Asthma: Everyday Pain Relief (cont.)

KETOPROFEN
Actron, Orudis KT

  • How it works. Ketoprofen blocks the effects of chemicals that increase the feeling of pain.

  • Benefits. Ketoprofen can lower fevers, ease pain, and reduce inflammation.

  • Side effects and risks. People with asthma should not use ketoprofen if they have an alternative. In one in five people with asthma, it can cause worsening symptoms, which may need immediate treatment. If you have a bad reaction to ketoprofen or any other NSAID, you shouldn't use any without your doctor's permission. Some people may develop hives and facial swelling.

    Ketoprofen can cause heartburn, upset stomach, pain, and ulcers. It may also increase the risk of heart attacks and strokes. The FDA requires drug companies to highlight these risks. This drug isn't safe during the last three months of pregnancy.

    In some cases, ketoprofen can slow down the body's natural healing process.

NAPROXEN
Aleve

  • How it works. Naproxen blocks the effects of chemicals that increase the feeling of pain.

  • Benefits. Naproxen can lower fevers, ease pain, and reduce inflammation.

  • Side effects and risks. People with asthma should not use naproxen if they have an alternative. In one in five people with asthma, it can cause worsening symptoms, which may need immediate treatment. If you have a bad reaction to naproxen or any other NSAID, you shouldn't use them without your doctor's permission. Some people may develop hives and facial swelling.

    A recent study seems to show a link between naproxen and an increased risk of heart attack or stroke. More research needs to be done before doctors know for sure. For now, ask your health care provider for advice.

    Naproxen can cause heartburn, upset stomach, pain, or ulcers. The FDA requires drug companies to highlight its risks. This drug isn't safe during the last three months of pregnancy.

    Naproxen can also slow down the body's natural healing process.

PRESCRIPTION PAINKILLERS

Many painkillers -- including higher doses of NSAIDs -- are available by prescription. Since they are more powerful versions of over-the-counter NSAIDs, they often have the same or greater risks. Some examples are Daypro, Indocin, Lodine, Naprosyn, Relafen, and Voltaren.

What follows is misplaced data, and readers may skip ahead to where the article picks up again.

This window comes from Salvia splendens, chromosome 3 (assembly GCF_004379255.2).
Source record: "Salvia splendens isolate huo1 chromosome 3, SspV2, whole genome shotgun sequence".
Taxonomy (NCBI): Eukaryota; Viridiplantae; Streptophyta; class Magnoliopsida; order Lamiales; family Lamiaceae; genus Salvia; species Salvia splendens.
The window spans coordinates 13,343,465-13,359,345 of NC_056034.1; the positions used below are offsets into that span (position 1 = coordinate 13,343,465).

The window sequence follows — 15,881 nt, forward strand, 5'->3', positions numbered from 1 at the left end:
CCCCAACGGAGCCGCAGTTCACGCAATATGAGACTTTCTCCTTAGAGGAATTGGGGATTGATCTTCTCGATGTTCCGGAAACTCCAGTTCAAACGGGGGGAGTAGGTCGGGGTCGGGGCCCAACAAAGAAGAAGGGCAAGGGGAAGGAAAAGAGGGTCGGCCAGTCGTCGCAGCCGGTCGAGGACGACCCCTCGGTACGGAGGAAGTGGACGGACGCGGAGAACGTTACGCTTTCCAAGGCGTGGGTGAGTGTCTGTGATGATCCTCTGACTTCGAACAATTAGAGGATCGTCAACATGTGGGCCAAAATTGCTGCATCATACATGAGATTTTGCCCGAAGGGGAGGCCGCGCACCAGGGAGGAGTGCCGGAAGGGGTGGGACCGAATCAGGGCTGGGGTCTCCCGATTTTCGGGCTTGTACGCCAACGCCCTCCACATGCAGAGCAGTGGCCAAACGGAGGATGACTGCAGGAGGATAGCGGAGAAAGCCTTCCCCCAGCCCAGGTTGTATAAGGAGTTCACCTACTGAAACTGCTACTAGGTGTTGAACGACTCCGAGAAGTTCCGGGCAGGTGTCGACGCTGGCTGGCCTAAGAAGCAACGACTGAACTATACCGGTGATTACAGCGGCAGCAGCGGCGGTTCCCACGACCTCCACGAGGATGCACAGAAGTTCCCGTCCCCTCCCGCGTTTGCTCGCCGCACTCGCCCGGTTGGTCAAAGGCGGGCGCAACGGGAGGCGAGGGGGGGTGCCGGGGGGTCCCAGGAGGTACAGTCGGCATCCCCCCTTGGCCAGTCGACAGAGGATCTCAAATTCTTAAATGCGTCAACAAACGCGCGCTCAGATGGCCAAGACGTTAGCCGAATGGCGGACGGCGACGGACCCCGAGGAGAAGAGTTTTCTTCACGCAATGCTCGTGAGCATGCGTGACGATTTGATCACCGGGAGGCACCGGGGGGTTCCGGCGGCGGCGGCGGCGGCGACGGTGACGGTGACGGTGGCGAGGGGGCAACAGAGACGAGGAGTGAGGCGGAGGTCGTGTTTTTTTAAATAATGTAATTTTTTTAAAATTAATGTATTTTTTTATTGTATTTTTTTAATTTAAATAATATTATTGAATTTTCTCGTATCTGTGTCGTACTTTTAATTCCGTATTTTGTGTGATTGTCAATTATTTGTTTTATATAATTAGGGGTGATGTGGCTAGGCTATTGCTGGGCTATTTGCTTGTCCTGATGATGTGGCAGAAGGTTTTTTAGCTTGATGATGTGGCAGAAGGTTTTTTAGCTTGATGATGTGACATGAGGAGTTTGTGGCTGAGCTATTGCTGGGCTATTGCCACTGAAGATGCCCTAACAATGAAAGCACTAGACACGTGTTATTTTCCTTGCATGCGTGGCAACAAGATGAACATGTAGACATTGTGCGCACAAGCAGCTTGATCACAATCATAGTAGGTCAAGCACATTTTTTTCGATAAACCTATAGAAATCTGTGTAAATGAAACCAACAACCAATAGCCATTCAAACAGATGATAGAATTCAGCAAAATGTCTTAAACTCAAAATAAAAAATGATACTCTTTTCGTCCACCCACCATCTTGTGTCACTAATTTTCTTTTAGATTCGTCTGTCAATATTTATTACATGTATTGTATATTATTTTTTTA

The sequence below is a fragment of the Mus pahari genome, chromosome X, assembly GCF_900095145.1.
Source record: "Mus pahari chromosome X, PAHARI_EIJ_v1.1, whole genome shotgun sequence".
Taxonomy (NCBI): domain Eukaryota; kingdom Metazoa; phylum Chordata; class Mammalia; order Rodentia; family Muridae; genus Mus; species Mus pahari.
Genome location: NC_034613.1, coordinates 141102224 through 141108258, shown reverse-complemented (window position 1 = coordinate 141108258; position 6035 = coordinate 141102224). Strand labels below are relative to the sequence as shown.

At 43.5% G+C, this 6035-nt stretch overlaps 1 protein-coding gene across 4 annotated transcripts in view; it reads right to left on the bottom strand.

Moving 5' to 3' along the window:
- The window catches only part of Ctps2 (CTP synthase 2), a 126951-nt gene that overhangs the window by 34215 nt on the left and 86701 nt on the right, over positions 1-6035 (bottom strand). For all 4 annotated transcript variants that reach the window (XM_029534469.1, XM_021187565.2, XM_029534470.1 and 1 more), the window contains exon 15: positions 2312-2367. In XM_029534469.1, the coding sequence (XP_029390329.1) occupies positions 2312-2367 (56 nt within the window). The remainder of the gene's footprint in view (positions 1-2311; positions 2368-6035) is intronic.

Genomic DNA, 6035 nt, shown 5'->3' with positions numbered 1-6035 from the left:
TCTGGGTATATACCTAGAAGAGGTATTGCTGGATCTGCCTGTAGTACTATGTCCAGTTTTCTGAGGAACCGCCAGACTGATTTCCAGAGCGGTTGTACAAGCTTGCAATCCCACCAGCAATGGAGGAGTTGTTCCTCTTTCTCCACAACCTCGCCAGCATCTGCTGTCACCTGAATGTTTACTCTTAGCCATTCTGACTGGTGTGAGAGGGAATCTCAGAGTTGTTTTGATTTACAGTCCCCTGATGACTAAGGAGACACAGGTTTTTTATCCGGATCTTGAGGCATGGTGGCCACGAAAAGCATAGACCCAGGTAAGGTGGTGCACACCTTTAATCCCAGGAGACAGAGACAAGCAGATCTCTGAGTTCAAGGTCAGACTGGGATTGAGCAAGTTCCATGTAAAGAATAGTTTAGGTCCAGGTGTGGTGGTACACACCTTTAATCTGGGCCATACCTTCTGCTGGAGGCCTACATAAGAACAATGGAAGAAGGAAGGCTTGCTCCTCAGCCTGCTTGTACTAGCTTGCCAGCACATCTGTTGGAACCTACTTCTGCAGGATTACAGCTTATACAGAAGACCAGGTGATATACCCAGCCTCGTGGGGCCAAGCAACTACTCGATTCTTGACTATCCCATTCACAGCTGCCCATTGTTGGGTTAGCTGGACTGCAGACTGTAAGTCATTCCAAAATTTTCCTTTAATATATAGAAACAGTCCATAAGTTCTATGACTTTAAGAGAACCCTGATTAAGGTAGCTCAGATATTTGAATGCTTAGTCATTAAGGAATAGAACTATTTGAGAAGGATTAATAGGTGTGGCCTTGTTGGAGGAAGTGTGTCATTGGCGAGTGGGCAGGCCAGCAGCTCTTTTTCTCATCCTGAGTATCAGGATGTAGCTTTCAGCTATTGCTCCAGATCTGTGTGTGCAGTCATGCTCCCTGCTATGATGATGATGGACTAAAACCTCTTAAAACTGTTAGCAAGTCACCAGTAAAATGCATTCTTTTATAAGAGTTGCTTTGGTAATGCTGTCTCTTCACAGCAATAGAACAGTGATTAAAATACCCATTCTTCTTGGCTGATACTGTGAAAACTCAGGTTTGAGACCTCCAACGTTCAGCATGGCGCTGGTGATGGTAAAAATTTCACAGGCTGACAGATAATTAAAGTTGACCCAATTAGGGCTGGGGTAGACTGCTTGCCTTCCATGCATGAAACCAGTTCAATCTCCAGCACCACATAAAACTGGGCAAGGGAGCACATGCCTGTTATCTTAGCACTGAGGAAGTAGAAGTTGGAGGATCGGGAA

Cox-2 inhibitors are a newer kind of NSAID. These medicines have recently come under fire for their dangers. Although these drugs are supposed to have fewer gastrointestinal side effects than standard NSAIDs, they can still cause some of the same problems. They may also raise the risks of heart attacks and strokes.

Two of these drugs, Vioxx and Bextra, have been taken off the market because of various side effects. Celebrex is still available.

Narcotics are another type of prescription painkiller. Examples include OxyContin, Percocet, and Vicodin. These drugs are only used in people with severe chronic pain. They don't pose a risk for people with asthma. They do have other side effects, including constipation, fatigue, and a risk of addiction.

Published May 2005.

SOURCES: Phillip E. Korenblat, MD, spokesman, American Academy of Allergy, Asthma, and Immunology; professor of clinical medicine, Washington University School of Medicine, St. Louis. Byron Cryer, MD, spokesman, American Gastroenterological Association; associate professor of medicine, University of Texas Southwestern Medical School, Dallas. Nieca Goldberg, MD, spokesperson for the American Heart Association; chief of Women's Cardiac Care, Lennox Hill Hospital, New York. American Academy of Family Physicians. American Heart Association. American Academy of Allergy, Asthma, and Immunology. American Gastroenterological Association. FDA. U.S. Department of Health and Human Services National Women's Health Information Center.

©1996-2005 WebMD Inc. All rights reserved.
Last Editorial Review: 5/26/2005 5:44:47 PM



STAY INFORMED

Get the Latest health and medical information delivered direct to your inbox!